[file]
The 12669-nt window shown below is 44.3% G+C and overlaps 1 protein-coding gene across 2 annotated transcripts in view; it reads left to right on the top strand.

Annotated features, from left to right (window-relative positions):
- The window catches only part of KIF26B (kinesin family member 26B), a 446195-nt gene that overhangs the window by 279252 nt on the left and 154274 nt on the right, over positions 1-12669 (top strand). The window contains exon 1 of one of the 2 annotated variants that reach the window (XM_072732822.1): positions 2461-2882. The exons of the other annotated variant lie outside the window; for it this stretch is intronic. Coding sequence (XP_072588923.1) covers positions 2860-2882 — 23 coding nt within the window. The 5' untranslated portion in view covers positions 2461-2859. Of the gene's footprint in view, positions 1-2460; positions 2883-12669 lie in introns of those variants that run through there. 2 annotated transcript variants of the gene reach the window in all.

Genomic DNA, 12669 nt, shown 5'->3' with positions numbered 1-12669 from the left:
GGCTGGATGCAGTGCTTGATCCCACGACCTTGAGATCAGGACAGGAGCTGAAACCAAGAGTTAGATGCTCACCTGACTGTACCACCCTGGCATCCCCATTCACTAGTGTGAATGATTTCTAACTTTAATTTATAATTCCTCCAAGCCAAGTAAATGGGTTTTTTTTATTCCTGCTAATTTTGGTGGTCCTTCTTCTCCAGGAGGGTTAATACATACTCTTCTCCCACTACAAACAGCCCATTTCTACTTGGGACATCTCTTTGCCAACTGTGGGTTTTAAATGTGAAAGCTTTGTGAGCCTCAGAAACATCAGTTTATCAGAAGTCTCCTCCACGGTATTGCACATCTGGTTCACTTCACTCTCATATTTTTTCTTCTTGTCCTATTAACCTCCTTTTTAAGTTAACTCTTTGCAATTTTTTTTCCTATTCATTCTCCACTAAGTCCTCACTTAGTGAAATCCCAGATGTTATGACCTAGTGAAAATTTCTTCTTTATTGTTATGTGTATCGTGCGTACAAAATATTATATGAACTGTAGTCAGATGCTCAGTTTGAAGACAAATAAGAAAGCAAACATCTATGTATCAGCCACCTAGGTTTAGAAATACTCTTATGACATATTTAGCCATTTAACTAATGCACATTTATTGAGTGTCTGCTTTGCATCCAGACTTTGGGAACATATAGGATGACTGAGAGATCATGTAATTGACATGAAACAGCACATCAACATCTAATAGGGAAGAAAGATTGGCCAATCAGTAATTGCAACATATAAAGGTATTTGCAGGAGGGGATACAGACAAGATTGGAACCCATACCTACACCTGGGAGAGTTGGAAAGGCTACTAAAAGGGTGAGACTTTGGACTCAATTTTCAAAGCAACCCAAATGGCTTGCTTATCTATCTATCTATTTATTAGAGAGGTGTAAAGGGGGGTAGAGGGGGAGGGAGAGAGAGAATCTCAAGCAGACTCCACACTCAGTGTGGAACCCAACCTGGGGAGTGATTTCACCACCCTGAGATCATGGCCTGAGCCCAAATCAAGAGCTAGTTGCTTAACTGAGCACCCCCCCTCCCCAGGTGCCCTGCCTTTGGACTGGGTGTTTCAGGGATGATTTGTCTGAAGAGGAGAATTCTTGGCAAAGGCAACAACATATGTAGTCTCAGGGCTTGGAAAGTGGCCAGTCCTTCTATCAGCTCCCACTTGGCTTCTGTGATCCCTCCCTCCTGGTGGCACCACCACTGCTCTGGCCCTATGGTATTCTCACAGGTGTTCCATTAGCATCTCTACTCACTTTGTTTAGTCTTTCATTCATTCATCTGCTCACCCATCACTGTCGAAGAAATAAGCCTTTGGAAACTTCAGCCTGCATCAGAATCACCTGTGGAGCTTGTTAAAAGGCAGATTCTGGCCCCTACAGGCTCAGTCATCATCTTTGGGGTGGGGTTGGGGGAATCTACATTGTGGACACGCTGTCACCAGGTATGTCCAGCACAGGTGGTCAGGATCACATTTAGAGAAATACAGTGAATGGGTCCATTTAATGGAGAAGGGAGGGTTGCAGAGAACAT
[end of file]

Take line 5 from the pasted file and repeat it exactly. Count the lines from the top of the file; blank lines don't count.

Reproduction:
GGCTGGATGCAGTGCTTGATCCCACGACCTTGAGATCAGGACAGGAGCTGAAACCAAGAGTTAGATGCTCACCTGACTGTACCACCCTGGCATCCCCATTCACTAGTGTGAATGATTTCTAACTTTAATTTATAATTCCTCCAAGCCAAGTAAATGGGTTTTTTTTATTCCTGCTAATTTTGGTGGTCCTTCTTCTCCAGGAGGGTTAATACATACTCTTCTCCCACTACAAACAGCCCATTTCTACTTGGGACATCTCTTTGCCAACTGTGGGTTTTAAATGTGAAAGCTTTGTGAGCCTCAGAAACATCAGTTTATCAGAAGTCTCCTCCACGGTATTGCACATCTGGTTCACTTCACTCTCATATTTTTTCTTCTTGTCCTATTAACCTCCTTTTTAAGTTAACTCTTTGCAATTTTTTTTCCTATTCATTCTCCACTAAGTCCTCACTTAGTGAAATCCCAGATGTTATGACCTAGTGAAAATTTCTTCTTTATTGTTATGTGTATCGTGCGTACAAAATATTATATGAACTGTAGTCAGATGCTCAGTTTGAAGACAAATAAGAAAGCAAACATCTATGTATCAGCCACCTAGGTTTAGAAATACTCTTATGACATATTTAGCCATTTAACTAATGCACATTTATTGAGTGTCTGCTTTGCATCCAGACTTTGGGAACATATAGGATGACTGAGAGATCATGTAATTGACATGAAACAGCACATCAACATCTAATAGGGAAGAAAGATTGGCCAATCAGTAATTGCAACATATAAAGGTATTTGCAGGAGGGGATACAGACAAGATTGGAACCCATACCTACACCTGGGAGAGTTGGAAAGGCTACTAAAAGGGTGAGACTTTGGACTCAATTTTCAAAGCAACCCAAATGGCTTGCTTATCTATCTATCTATTTATTAGAGAGGTGTAAAGGGGGGTAGAGGGGGAGGGAGAGAGAGAATCTCAAGCAGACTCCACACTCAGTGTGGAACCCAACCTGGGGAGTGATTTCACCACCCTGAGATCATGGCCTGAGCCCAAATCAAGAGCTAGTTGCTTAACTGAGCACCCCCCCTCCCCAGGTGCCCTGCCTTTGGACTGGGTGTTTCAGGGATGATTTGTCTGAAGAGGAGAATTCTTGGCAAAGGCAACAACATATGTAGTCTCAGGGCTTGGAAAGTGGCCAGTCCTTCTATCAGCTCCCACTTGGCTTCTGTGATCCCTCCCTCCTGGTGGCACCACCACTGCTCTGGCCCTATGGTATTCTCACAGGTGTTCCATTAGCATCTCTACTCACTTTGTTTAGTCTTTCATTCATTCATCTGCTCACCCATCACTGTCGAAGAAATAAGCCTTTGGAAACTTCAGCCTGCATCAGAATCACCTGTGGAGCTTGTTAAAAGGCAGATTCTGGCCCCTACAGGCTCAGTCATCATCTTTGGGGTGGGGTTGGGGGAATCTACATTGTGGACACGCTGTCACCAGGTATGTCCAGCACAGGTGGTCAGGATCACATTTAGAGAAATACAGTGAATGGGTCCATTTAATGGAGAAGGGAGGGTTGCAGAGAACAT